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Making sense(s) of brand ownership

Thinking about brand identity in terms of individual senses is limiting – and will soon seem a thing of the past.

I foresee a (not very distant) future in which multi-channel will evolve into multi-sensory marketing. Brands will need to translate their comms to adapt to the way we consume media. Impacts are down on linear TV and mobile has been further enhanced by 4G and 5G technology.

Targeting sense memories

On a biological level, human physiology instinctively links each sense with memories so we can repeat those moments. Couple this with psychological incentives and brands have the formula to develop much closer consumer relationships.

We see this process at work across multiple market segments, but Apple and McDonald’s are the true masters. The latter has spent years honing the formula through the seamless blend of marketing and customer experience.

Consider a trip to any McDonald’s restaurant: you’ll likely start by visualising the ‘golden arches’. Even if you may not be ‘loving it’, you will likely be playing back the jingle in your head. Meanwhile, your other senses are catered for in the CX through smells, touchscreens and – crucially – uniformity of taste across every outlet.

The entire customer journey is wrapped up across our senses and designed in such a way to wire our brains to return for more. Successful brands already have an existing physical presence to marry their brand triggers with CX.

Amazon, for example, clearly recognises the importance of the rounded experience and is investing in physical stores. So is Nespresso, which has created a luxury experience through ‘boutiques’ across the country.

Meanwhile for Apple, touch was key: it wanted consumers to be able to touch and hold its phones so they could touch and experience the superior design and glass construction.

Prioritising senses, not just data

But for every McDonald’s that’s exploring the multi-sensory world, five more brands remain sceptical about sensory marketing. It’s hard to comprehend, especially when you think about all we’ve learnt about behavioural economics.

A great advantage of multi-sensory marketing is that it can reach global audiences. These ‘messages’ are not limited by language and are less likely to be misinterpreted through a cultural lens.

By comparison, voice is a much more complex proposition. Some global brands, notably Nespresso with George Clooney, use brand ambassadors to communicate their values by building on the inferred qualities of that individual. It’s not so easy when your brand is represented by – for example – a clown.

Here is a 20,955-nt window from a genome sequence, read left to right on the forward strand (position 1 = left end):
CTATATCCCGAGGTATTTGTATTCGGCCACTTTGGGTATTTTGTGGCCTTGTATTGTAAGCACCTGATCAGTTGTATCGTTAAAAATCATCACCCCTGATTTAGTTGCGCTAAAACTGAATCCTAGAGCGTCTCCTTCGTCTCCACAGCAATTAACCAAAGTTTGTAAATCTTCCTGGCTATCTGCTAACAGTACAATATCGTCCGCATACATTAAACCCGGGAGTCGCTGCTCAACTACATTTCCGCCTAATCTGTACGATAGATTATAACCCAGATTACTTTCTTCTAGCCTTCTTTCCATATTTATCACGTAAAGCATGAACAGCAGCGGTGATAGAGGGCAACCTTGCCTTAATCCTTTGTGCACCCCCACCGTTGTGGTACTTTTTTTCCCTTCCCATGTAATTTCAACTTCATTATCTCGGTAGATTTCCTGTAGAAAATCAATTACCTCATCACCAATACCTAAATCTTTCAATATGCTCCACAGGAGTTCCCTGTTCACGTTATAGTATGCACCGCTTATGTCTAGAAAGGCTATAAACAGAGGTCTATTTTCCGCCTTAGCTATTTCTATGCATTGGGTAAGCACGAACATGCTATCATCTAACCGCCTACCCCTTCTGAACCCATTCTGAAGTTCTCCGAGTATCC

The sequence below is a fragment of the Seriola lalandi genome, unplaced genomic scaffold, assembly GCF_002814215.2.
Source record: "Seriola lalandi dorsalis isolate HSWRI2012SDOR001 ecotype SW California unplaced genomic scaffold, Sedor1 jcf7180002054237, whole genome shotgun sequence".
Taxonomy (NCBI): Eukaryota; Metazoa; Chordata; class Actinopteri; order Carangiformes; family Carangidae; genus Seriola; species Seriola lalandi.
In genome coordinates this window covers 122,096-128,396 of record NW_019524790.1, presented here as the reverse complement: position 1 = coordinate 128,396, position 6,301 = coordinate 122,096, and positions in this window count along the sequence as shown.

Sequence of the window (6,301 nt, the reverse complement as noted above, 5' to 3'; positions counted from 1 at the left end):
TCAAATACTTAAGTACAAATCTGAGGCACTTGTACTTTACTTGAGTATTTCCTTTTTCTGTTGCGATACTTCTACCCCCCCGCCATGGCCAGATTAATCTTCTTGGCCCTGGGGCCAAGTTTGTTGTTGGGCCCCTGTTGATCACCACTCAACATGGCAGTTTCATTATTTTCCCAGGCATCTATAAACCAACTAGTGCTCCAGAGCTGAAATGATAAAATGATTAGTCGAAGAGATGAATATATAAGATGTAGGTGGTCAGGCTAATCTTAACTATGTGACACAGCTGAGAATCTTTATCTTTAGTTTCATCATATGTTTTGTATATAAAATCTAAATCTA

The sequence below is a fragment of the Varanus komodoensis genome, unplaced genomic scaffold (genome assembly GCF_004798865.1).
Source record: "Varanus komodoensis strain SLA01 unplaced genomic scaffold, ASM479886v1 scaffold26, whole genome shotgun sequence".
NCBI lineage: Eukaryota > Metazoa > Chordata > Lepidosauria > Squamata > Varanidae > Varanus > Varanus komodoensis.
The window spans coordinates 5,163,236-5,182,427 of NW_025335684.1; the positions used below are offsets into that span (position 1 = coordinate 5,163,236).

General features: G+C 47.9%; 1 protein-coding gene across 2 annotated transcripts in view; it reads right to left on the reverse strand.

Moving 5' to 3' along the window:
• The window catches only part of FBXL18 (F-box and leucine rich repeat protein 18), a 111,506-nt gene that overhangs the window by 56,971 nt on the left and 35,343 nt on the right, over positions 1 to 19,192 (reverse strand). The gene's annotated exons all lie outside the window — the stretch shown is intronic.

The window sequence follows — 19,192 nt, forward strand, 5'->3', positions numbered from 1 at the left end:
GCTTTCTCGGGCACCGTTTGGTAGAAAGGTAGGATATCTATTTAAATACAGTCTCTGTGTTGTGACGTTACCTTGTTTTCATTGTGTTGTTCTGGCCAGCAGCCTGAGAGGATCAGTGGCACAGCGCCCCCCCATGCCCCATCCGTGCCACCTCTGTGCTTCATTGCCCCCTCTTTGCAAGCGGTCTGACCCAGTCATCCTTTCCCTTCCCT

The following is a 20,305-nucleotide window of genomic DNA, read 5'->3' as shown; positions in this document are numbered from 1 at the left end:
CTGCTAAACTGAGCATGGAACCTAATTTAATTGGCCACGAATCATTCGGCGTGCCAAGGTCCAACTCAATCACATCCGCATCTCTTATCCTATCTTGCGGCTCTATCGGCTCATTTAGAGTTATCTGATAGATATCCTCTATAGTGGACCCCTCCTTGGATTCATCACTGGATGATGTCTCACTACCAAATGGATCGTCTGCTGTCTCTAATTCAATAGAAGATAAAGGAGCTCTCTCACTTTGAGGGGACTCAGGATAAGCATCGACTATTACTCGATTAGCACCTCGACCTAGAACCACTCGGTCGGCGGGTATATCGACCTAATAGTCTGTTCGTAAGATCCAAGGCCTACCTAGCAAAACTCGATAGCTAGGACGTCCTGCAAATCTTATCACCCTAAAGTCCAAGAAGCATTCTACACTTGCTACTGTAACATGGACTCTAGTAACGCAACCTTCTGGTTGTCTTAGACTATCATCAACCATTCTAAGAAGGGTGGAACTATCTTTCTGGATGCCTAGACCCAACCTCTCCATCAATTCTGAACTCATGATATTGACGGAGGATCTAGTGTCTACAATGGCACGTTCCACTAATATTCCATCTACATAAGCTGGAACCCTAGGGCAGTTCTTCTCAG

Sonic branding is a safer option. It was deployed to some fanfare by Mastercard as a means to retain a recognisable identity when users are increasingly turning away from physical cards in favour of contactless payments via smartphone.

We also see, or at least hear, sonic branding through a variety of brand experiences that go beyond licensed pop songs, motifs and jingles.

Carefully considered sound design already plays a major, if unsuspected, role in our daily brand interactions: the amplification of our car’s engine when we’re in the driving seat, the satisfyingly calibrated sound of a car door closing and the exceptionally noisy vacuum cleaner designed that way to give the impression of power.

Reaching the other senses

Other senses are harder to reach for brands without a physical presence. Taste and smell can be catered for by perfume tasters in fashion mags and direct mail for food sample packs, for example. There have even been some noble attempts at olfactory advertising, but activations are still limited.

However, as we’ve seen with Netflix’s recent experiments with haptic feedback, new opportunities will arise – most likely through the devices currently resting in our pockets.

The irony is not lost that, in a world of sensory overload, multi-sensory will play an increasingly significant role in creating stronger connections with consumers.

The combination of cues across channels and across a combination of senses works on a seamless and – to some extent – a subliminal level. This is the case with Hendrick’s Gin King’s Cross Station tunnel wrap – the brand targeted the senses of consumers at one of London’s busiest stations through scented walls, floor-to-ceiling images and audio.

As with all good marketing, we’ll get nowhere by shouting or the sensory equivalent. It’s up to brand managers to decide what combination of sensory stimuli are most appropriate to their audience, to deploy these in a non-intrusive way and to understand how to best deliver their brand persona through each of the senses.

As yet, we’re unsure exactly what home insurance or PPI taste like, but that’s probably not a bad thing. However, one thing’s for sure, multi-sensory is on the way – so watch (and listen to, and touch, and smell) this space.

Lawrence Dodds is communications planning director at UM.

Source: Why brands that have sense(s) will have the strongest identities | The Drum